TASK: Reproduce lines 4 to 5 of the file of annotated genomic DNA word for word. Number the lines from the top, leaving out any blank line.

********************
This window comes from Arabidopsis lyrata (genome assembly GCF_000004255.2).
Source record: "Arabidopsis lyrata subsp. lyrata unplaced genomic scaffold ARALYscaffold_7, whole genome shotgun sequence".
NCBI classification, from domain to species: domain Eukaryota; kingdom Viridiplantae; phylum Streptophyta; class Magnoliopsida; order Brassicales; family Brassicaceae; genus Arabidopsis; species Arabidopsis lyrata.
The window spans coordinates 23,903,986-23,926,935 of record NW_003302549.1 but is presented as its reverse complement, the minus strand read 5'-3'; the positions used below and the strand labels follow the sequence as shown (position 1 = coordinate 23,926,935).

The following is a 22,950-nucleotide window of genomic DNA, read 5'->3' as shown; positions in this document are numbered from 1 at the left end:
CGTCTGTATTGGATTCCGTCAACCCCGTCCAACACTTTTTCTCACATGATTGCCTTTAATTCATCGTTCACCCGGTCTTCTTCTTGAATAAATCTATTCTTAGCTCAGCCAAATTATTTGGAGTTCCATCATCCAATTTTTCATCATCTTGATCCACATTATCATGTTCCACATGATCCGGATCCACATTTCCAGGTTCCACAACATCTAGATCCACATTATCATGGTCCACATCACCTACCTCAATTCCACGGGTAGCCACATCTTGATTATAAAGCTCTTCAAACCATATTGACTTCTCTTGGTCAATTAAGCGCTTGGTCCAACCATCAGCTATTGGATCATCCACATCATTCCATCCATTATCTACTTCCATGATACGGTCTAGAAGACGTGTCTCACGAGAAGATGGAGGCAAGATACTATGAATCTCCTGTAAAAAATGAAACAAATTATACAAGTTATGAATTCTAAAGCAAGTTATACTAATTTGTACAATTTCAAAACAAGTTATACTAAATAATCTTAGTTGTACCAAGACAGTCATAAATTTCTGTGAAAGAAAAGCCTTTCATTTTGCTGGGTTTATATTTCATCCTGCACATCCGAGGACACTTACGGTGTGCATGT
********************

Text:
The window spans coordinates 23,903,986-23,926,935 of record NW_003302549.1 but is presented as its reverse complement, the minus strand read 5'-3'; the positions used below and the strand labels follow the sequence as shown (position 1 = coordinate 23,926,935).

The following is a 22,950-nucleotide window of genomic DNA, read 5'->3' as shown; positions in this document are numbered from 1 at the left end: